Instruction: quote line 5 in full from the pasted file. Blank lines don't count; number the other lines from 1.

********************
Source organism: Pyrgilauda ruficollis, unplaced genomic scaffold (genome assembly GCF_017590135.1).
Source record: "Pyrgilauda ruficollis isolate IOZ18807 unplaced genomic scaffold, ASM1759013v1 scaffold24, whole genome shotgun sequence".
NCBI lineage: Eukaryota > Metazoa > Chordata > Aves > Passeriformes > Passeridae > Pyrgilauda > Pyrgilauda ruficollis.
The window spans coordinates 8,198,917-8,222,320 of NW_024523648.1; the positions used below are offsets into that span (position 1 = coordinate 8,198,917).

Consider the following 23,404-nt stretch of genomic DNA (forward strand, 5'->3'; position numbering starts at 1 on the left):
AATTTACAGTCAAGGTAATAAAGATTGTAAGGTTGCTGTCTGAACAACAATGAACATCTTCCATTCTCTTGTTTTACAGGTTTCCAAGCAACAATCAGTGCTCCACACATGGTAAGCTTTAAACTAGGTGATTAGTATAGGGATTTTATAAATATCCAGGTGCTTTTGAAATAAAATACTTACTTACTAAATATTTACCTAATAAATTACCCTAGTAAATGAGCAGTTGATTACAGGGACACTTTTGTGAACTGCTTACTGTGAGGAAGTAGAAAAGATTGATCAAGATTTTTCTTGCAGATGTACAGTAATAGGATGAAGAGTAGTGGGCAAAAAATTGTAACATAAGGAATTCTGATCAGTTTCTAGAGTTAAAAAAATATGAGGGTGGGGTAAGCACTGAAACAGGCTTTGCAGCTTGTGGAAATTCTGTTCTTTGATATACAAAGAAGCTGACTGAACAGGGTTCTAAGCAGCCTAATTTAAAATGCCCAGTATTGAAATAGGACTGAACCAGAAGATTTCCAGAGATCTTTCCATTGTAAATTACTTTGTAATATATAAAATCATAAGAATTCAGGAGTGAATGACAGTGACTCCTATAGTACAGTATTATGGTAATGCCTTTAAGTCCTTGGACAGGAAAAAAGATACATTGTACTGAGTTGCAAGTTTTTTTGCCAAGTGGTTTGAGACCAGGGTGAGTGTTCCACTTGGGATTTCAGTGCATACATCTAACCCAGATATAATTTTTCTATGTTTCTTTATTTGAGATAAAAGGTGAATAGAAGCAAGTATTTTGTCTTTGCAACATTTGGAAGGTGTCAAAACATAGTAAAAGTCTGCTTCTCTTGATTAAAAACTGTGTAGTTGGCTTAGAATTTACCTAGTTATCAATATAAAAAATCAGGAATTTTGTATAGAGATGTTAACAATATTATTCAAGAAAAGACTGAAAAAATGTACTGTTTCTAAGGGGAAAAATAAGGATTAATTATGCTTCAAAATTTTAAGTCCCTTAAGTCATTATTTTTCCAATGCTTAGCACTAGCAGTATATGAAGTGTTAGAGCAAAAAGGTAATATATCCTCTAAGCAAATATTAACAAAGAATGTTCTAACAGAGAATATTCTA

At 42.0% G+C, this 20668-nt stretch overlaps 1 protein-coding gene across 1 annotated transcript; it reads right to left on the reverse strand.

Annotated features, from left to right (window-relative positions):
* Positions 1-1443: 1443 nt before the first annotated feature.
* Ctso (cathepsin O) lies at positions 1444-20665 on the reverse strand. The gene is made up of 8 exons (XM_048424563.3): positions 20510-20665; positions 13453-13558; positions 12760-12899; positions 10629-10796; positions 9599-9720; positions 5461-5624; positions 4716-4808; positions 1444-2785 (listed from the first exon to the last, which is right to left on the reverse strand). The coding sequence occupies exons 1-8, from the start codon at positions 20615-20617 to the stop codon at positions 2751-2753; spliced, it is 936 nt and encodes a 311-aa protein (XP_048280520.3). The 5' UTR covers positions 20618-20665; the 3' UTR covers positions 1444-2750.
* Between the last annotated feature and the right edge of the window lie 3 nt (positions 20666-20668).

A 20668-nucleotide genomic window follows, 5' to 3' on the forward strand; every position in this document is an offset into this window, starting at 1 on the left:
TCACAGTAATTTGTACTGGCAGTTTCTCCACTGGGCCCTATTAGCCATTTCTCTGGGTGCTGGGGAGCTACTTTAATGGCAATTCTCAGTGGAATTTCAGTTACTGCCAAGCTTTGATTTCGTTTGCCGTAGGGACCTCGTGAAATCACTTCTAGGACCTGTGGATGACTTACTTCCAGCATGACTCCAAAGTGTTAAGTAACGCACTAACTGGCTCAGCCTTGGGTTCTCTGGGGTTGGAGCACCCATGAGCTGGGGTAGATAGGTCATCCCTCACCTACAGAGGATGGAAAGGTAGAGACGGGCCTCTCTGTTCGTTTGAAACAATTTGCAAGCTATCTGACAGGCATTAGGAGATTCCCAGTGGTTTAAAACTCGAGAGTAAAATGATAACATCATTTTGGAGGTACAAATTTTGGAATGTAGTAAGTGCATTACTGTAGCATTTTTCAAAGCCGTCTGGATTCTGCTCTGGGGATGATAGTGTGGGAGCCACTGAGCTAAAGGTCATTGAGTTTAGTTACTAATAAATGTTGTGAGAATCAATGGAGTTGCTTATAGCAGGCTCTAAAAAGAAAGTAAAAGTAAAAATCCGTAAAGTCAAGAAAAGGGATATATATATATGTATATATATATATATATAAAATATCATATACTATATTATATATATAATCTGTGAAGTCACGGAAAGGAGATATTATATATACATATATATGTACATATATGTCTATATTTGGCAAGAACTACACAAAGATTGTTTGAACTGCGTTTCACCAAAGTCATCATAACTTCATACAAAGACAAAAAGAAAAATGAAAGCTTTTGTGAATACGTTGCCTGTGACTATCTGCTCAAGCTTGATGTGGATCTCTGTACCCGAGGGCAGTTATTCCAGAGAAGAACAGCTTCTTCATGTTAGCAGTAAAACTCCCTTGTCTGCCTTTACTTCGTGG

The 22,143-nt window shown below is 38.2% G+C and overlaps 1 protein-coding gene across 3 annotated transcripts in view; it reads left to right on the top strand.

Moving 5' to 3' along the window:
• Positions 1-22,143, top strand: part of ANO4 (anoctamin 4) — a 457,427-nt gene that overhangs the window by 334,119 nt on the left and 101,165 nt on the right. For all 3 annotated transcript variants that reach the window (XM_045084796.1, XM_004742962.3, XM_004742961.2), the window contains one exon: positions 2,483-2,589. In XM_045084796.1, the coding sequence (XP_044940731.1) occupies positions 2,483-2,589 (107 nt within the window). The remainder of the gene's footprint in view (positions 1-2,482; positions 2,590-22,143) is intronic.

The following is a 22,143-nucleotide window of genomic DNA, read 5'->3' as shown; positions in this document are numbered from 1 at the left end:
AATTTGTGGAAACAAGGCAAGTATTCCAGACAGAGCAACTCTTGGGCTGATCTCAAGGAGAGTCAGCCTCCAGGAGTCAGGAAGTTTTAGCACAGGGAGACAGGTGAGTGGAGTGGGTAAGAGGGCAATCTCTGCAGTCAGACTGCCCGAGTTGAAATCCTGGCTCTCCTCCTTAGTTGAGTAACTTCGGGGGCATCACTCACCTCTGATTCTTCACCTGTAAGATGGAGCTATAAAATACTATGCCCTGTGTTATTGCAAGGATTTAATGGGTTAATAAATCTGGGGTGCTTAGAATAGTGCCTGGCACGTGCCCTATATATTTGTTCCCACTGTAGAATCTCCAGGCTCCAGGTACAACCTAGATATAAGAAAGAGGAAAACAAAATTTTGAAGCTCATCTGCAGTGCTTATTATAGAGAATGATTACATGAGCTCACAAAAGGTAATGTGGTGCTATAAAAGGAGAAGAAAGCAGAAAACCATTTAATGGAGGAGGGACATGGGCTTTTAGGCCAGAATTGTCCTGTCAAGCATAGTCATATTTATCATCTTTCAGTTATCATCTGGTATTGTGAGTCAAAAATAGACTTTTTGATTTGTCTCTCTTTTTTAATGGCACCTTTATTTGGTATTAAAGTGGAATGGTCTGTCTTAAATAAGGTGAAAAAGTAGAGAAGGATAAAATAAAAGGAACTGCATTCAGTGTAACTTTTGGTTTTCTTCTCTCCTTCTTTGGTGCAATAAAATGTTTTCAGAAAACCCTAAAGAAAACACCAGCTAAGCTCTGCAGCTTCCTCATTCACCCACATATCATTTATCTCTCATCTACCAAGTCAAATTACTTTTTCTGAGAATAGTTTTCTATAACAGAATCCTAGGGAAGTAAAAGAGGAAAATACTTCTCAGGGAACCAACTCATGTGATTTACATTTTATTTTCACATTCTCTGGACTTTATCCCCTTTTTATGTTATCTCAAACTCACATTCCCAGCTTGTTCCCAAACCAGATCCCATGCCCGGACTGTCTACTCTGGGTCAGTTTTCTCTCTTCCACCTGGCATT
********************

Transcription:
Consider the following 23,404-nt stretch of genomic DNA (forward strand, 5'->3'; position numbering starts at 1 on the left):